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Posted: 20 October 2011 07:15 PM   [ Ignore ]   [ # 1 ]
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Great review! MH is really pushing the idea that DryQ doesn’t require the heat pressure build up for the garment to breathe like Gore-tex does. Maybe DryQ will get me to take another look at hard shells too…

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Posted: 20 October 2011 09:23 PM   [ Ignore ]   [ # 2 ]
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Do you think that the breathability makes sense like this in a hard shell?  How’d the wind protection hold up?  I know that when Im out in rough conditions, one of the biggest reasons I want a hard shell is wind protection.  Does the extra breathability defeat the purpose of this?  Im wondering if it is a contradiction in terms, an ultra breathable shell?  Hmm, does that line of thinking make sense to any one else?  Maybe I am missing the point.  Ive never been known for my smarts, just my ultra good looks…

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Posted: 20 October 2011 09:33 PM   [ Ignore ]   [ # 3 ]
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By the way YC, what bindings are you using?  Did you go for the Voile Light Rail or the Sparks?  Have you heard anything about those Karakoram binders?

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Posted: 20 October 2011 10:24 PM   [ Ignore ]   [ # 4 ]
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Hey Mr. Killabeeski, I feel that if I would go with a hardshell in the coldest and nasty environments I think that a more gore-tex style shell that has a reduced breathablity would help in keeping you warm and this is also true in situation with down time, i.e. ice climbing.  In a colorado environment where you can wait an hour and the weather changes or high aerobic activity having a light weight breathable shell like the Jovian would be versitile and a great jacket.  Most soft shells are bulky and lack water resistance in the wet snow or freezing rain, where the Mountain Hardwears Jovian Jacket would help with both these issues. 

I currently ride sparks and love them.  The Voile Light rails are a great binding but I feel the sparks have the boot lower to the board increasing response and are a bit lighter.  The Voile’s offer the ejection strap but one could put that on most snowboard bindings.  Also where the wear occurs on the binding from skinning and sliding the binding on and off is replaceable with a few screws if the issue comes up, but I have used sparks for 60+ days and have had no issue.  I have not used the Karakorams yet and would like to try them in the near future.  The clips that hook the board together are reviewed by friends to hold the board together much tighter then the voile hooks.  For the binding themselves it is metal to metal conection with no plastic.  So if you huck, there is not a great deal of worries with the karakorum’s.  Where as with the Voile plastic pucks do break, which I have done a few times and seen happen to friends also.  If a splitboarder was to buy a board with out any interface I would recommend them to think about the karakoram bindings.  For $600 you get a great binding and interface.  the voile option is about a $100 dollars less and the interface comes with many of the decks on the market.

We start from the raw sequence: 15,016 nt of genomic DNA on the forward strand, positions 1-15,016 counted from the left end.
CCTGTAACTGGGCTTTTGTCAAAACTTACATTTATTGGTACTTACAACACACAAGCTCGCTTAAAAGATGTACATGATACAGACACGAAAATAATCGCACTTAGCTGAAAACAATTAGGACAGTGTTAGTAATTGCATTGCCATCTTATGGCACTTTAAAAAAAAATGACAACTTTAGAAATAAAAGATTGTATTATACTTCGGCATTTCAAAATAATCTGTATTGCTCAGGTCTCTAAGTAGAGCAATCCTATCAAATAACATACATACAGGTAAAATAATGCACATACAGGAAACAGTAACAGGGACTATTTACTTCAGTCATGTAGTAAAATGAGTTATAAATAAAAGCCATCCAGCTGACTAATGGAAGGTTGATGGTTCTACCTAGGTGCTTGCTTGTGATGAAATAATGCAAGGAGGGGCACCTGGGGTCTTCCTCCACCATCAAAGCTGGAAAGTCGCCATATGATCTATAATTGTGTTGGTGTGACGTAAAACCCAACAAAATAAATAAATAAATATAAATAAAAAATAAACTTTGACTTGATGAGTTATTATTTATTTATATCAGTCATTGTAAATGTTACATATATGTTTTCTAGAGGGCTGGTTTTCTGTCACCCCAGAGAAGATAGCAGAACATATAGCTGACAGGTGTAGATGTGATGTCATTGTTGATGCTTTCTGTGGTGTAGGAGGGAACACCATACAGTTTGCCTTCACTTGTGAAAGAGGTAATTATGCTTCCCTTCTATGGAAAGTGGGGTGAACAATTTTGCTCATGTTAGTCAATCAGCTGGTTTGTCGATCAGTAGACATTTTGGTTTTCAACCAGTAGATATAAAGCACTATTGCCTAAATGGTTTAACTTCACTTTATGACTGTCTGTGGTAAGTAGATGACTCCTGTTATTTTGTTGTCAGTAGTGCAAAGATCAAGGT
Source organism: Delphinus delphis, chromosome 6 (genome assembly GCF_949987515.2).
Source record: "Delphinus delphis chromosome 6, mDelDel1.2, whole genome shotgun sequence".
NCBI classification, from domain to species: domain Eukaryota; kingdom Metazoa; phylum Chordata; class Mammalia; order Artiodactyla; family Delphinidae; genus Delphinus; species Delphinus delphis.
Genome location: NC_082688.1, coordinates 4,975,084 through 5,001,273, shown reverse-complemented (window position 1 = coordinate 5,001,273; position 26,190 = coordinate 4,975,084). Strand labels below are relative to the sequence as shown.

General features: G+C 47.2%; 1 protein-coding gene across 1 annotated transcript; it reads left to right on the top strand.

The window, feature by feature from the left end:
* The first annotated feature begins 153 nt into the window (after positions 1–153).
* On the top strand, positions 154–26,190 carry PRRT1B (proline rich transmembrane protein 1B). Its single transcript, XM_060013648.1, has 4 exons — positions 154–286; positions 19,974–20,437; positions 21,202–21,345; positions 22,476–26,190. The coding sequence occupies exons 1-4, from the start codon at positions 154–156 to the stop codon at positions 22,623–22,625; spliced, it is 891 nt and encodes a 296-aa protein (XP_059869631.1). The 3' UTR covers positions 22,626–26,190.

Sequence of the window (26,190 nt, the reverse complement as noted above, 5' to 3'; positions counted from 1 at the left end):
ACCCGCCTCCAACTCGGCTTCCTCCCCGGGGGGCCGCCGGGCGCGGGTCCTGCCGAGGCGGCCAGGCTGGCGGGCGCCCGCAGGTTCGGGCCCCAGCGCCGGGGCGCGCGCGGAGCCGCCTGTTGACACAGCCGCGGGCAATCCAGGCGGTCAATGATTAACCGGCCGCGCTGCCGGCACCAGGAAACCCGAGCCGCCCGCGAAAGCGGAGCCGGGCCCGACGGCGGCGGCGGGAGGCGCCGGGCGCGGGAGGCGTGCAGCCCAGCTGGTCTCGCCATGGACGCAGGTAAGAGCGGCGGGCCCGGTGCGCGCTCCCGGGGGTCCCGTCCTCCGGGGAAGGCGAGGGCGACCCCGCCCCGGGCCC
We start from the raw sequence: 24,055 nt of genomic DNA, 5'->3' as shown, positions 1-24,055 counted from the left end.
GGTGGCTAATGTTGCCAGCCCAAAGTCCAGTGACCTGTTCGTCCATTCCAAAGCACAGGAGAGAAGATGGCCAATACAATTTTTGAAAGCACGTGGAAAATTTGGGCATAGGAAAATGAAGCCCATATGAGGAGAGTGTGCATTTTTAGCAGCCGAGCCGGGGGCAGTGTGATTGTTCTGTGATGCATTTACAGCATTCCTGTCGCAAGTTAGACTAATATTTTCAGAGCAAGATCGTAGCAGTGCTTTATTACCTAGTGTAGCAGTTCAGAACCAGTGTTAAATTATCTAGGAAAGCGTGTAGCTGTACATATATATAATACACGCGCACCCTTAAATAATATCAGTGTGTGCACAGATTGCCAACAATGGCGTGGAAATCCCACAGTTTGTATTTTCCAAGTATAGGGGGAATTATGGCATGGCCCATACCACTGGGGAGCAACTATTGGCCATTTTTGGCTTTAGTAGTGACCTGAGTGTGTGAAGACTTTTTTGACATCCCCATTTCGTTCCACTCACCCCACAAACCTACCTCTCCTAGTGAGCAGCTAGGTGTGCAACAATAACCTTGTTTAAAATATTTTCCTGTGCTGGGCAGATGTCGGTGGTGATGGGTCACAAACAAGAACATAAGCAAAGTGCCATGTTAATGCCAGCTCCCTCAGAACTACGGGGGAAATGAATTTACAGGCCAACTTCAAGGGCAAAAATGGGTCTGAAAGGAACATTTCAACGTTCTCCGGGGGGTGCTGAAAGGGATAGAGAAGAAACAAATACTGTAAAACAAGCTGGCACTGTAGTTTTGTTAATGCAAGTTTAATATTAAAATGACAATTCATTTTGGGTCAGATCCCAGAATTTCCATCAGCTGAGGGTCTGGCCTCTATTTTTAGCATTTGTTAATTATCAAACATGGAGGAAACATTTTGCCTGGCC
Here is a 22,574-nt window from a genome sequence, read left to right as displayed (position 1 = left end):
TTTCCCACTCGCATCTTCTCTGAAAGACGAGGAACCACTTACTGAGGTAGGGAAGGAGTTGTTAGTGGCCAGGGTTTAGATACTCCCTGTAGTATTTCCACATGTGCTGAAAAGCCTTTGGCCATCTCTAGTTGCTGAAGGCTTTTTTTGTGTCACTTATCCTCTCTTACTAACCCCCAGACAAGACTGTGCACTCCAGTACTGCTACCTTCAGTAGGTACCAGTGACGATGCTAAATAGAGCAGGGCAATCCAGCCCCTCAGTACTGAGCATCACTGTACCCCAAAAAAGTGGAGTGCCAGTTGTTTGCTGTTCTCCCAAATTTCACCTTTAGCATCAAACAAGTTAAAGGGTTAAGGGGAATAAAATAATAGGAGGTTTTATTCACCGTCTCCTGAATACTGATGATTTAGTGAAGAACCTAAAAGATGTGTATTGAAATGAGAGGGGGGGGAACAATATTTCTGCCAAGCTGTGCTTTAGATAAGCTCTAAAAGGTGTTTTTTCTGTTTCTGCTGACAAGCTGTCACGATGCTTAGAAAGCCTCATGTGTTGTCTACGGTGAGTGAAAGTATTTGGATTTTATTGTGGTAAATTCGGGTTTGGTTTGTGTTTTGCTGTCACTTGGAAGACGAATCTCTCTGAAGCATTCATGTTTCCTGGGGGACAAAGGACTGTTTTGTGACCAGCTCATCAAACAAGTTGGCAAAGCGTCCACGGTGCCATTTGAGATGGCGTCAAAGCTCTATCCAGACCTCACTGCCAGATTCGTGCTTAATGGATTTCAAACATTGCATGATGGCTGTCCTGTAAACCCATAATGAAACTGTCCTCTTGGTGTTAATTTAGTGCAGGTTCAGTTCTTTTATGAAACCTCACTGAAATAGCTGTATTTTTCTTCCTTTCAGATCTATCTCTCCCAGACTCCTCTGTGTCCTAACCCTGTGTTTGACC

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Posted: 25 October 2011 12:27 AM   [ Ignore ]   [ # 5 ]
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So do you think give up on the soft shell and use the jovian for everything?  Is it that versatile?  I don’t know if I’m sold on this thing.  I’m pretty sold on wind stopper and pit zips in my arcteryx venta.  That thing is seam taped too so it is basically waterproof and waterproof.

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Posted: 06 November 2011 01:21 PM   [ Ignore ]   [ # 6 ]
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I do think that the Jovian could be used for everything and that it is that versatile.  For only $75 more I do feel that you are getting a better shell.  I do feel that you are going to get more durability and warmth by it self with a soft shell.  With the Jovian you are getting a better layering system and huge weight benefits.  I still do use a soft shell frequently for its durability and affordability (save wear on the expensive hardshells), but the Jovian comes out in the nasty weather and long mountaineering/skiing days.  The Jovian is much more breathable compared to most hardshells but softshells still do have a slight advantage.